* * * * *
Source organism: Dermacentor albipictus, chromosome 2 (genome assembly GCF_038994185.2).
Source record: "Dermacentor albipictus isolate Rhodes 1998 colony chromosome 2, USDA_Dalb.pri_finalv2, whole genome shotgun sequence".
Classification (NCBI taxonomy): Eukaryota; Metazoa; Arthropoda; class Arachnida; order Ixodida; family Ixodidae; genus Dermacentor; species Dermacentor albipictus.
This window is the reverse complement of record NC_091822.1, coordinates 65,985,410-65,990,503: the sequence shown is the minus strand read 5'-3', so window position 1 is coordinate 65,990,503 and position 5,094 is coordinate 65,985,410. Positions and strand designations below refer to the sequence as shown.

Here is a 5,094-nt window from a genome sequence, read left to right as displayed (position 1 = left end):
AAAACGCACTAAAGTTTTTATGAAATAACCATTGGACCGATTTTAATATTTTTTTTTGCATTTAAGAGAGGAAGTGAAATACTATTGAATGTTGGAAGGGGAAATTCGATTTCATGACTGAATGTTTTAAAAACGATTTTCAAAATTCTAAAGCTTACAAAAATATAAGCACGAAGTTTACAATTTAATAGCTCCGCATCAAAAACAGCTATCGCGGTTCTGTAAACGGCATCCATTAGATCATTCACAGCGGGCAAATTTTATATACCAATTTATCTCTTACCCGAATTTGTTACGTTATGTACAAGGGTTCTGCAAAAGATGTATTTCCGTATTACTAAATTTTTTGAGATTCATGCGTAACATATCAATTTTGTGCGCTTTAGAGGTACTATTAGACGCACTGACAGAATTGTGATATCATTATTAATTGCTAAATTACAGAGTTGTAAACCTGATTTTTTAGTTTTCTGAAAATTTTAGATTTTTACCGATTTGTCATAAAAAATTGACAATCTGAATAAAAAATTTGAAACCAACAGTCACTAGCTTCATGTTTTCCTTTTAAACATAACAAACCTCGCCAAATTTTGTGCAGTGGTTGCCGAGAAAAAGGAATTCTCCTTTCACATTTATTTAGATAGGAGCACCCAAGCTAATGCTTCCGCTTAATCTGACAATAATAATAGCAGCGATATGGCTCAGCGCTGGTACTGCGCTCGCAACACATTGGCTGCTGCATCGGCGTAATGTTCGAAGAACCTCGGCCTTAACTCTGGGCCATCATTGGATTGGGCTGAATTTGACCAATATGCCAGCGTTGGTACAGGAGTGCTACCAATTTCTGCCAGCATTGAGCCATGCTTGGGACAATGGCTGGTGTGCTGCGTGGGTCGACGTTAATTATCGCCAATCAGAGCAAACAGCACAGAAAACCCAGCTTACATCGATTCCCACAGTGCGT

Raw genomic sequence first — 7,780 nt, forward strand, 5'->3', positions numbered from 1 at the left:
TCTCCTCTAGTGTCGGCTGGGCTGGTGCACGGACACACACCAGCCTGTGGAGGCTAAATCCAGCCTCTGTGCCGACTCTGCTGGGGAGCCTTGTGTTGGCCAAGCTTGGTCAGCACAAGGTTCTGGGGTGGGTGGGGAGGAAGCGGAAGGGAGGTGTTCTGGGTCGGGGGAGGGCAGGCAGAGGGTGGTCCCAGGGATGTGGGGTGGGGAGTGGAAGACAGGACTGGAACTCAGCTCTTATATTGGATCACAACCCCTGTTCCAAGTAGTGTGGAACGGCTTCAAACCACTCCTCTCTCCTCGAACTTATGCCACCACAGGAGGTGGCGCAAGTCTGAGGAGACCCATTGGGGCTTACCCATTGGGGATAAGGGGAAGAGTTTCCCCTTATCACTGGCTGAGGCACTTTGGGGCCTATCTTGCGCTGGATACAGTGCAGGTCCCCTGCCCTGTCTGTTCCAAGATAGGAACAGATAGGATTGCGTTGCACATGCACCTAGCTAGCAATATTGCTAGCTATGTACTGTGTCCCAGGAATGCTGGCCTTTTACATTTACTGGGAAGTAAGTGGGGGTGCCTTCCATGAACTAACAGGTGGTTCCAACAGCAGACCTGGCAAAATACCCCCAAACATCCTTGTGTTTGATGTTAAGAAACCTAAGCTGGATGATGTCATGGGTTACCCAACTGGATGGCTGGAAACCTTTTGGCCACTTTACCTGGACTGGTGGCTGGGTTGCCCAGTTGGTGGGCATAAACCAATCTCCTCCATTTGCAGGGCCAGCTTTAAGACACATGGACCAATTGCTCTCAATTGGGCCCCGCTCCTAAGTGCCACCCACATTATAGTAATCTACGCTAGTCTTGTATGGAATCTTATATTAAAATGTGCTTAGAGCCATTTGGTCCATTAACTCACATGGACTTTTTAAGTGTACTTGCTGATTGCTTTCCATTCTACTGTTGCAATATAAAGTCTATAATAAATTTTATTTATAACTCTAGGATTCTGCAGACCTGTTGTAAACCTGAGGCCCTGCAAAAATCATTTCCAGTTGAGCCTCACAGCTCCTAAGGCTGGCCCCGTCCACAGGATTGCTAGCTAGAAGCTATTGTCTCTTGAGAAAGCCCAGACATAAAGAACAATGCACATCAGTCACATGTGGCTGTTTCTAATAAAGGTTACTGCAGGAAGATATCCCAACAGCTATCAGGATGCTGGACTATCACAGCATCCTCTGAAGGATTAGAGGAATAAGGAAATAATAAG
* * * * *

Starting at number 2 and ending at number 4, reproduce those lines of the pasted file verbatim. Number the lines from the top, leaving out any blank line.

Source record: "Dermacentor albipictus isolate Rhodes 1998 colony chromosome 2, USDA_Dalb.pri_finalv2, whole genome shotgun sequence".
Classification (NCBI taxonomy): Eukaryota; Metazoa; Arthropoda; class Arachnida; order Ixodida; family Ixodidae; genus Dermacentor; species Dermacentor albipictus.
This window is the reverse complement of record NC_091822.1, coordinates 65,985,410-65,990,503: the sequence shown is the minus strand read 5'-3', so window position 1 is coordinate 65,990,503 and position 5,094 is coordinate 65,985,410. Positions and strand designations below refer to the sequence as shown.